The Ecologist

 

EC: 25/50 of 1946
« back | next »

Small fishing boats at Lyme Regis, Dorset, where England's first big marine Protected Area was designated. Photo: Sue Hasker via Flickr (CC BY-ND).

To protect our seas, first we must reclaim them from 'Big Fishing'

Horatio Morpurgo

10th April 2015

There's strong public support for protecting marine wildlife, writes Horatio Morpurgo - so why aren't politicians championing the cause? Labour and Tories alike fear to challenge the big fishing companies that have come to believe they own Britain's offshore waters and seabed. Now it's up to use to prove they're wrong. more...
A wondrous new wave power device? Sadly no: a lot of useful energy going to waste on the sea defences of Brighton Marina. Photo: Barry Goble via Flickr (CC BY-NC-ND).

Ocean energy plus cybernetics can supply a quarter of the US's power

Shalinee Kishore

14th April 2015

Wave power has a huge part to play in supplying the US with clean, renewable electricity, writes Shalinee Kishore. But to achieve its full potential, we must harness not just the energy of waves, but their predictability - and so so ensure the smooth integration of wave power into the electricity grid. more...
A large hammerhead shark in the officially protected waters off Cocos Island, Costa Rica. Photo: Barry Peters via Flickr (CC BY).

Shark-counting divers off Costa Rica show marine reserves need active protection

Julia Baum & Easton R. White

24th April 2014

A Pacific island paradise 340 miles from Costa Rica's coast should be the ideal place for marine conservation, write Julia Baum & Easton R. White. But while its waters are indeed teeming with life, steep population declines in key shark and ray species show that stronger protection is badly needed. more...
A rare red squirrel that has survived the depradations of the invasive North American grey squirrel, near Aviemore in the Scotland's Cairngorm mountains. Photo: Peter G W Jones via Flickr (CC BY-ND 2.0).

EU turns fire on invasive species already costing €12 billion a year

Yannic Rack

25th March 2015

A new EU Regulation aims to limit the spread of invasive species through 'pathway controls' and bans on possession, transport and trade, writes Yannic Rack. But will it be up to the most important task - keeping the most hazardous aliens out, before they ever get the chance to become a nuisance? more...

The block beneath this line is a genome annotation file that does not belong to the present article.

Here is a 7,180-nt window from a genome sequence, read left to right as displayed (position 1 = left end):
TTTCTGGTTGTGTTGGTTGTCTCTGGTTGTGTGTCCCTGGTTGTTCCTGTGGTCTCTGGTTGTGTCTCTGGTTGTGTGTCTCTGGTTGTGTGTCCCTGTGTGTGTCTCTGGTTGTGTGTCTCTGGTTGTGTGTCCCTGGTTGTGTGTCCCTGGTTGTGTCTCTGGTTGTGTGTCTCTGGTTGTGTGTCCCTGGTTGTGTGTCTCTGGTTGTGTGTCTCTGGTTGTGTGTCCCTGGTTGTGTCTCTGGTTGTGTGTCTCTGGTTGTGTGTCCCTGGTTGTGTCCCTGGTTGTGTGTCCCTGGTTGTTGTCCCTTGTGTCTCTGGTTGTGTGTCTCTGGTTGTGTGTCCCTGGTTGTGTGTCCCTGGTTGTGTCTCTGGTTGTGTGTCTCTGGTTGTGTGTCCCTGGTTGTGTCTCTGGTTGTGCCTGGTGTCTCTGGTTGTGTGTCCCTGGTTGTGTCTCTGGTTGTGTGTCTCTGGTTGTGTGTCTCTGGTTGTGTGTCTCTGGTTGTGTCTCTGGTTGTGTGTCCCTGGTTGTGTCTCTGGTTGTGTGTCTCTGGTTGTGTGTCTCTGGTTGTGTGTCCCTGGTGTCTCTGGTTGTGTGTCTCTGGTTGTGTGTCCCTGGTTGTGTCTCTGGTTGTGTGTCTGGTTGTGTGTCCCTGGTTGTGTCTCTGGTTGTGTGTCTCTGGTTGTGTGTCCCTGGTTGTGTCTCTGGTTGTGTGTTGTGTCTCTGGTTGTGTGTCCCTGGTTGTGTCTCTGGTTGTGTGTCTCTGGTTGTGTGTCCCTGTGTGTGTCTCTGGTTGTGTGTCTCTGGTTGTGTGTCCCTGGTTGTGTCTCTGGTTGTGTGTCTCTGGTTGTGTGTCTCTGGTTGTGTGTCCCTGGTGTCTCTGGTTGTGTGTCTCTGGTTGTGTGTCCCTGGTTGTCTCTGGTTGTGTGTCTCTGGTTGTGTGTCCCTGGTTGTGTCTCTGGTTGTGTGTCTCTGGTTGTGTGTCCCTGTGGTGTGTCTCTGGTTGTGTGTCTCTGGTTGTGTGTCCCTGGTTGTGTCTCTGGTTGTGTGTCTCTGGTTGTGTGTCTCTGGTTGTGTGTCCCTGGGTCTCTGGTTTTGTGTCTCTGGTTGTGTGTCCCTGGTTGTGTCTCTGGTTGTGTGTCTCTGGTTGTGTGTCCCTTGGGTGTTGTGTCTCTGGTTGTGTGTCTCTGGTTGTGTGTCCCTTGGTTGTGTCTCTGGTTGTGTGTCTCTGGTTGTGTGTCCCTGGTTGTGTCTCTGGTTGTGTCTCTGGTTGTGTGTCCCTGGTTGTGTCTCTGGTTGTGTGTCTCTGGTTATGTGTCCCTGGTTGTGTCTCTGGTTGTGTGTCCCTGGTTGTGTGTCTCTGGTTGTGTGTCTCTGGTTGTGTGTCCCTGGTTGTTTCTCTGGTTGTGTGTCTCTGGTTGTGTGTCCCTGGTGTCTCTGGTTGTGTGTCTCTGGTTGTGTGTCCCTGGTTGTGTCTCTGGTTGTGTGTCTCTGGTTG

Wood lizard of the Ecuadorian cloud forest, Enyalioides rubrigularis. Photo: Santiago Ron via Flickr (CC BY-ND 2.0).

Letter from Ecuador - where defending nature and community is a crime

Carlos Zorrilla

25th March 2015

Ecuador's president, Rafael Correa, has personally attacked eco-defender Carlos Zorrilla in TV broadcasts for resisting a vast new copper mine in a precious area of pristine cloud forest, and opposing the advance of oil exploration into the Amazon. Fearful for his life, Zorilla is now seeking international support for his, and his community's, battle for land, water and the natural world. more...
Do trees grow on money? Photo: Tax Credits via Flickr (CC BY).

Reinventing money for a green and flourishing future

Duncan McCann

4th April 2015

Our system of money created by banks for their own profit is no longer fit for purpose, writes Duncan McCann. We need new money systems designed for sustainability and wellbeing that allow us all to achieve financial security and freedom from debt - not just the super-rich1%! more...
Waterfall in the Srayaku territory in the Amazon rainforest of Ecuador. Photo: skifatenum via Flickr (CC BY 2.0).

Deep in the Amazon, one tribe is beating big oil

David Goodman

30th March 2014

The people of Sarayaku in Ecuador's Amazon rainforest are a leading force in 21st century indigenous resistance, writes David Goodman, resisting the incursion of oil exploration into their lands, winning legal victories, and inspiring other communities to follow their example. more...
Let them eat carbon! At the 2011 UN climate summit in Durban, South Africa. Photo: Ainhoa Goma / Oxfam International via Flickr (CC BY-NC-ND 2.0).

Let them eat carbon! The corporate plan to cook Africa in its own fossil fuels

Nnimmo Bassey & Sheila Berry

17th March 2015

Mining corporations, politicians and big NGOs are meeting in London today to plan the future of extractive industries in Africa, write Nnimmo Bassey & Sheila Berry. Absent African civil society and impacted communities, delegates are setting an agenda for 'resource-led development' that will cook the continent in the greenhouse gases of its plundered oil, gas and coal. more...
Women from all over Côte d'Ivoire gather to celebrate International Women's Day at the Palais de la Culture in Abidjan, Côte d'Ivoire. Photo: UN Photo / Ky Chung vias Flickr (CC BY-NC-ND 2.0).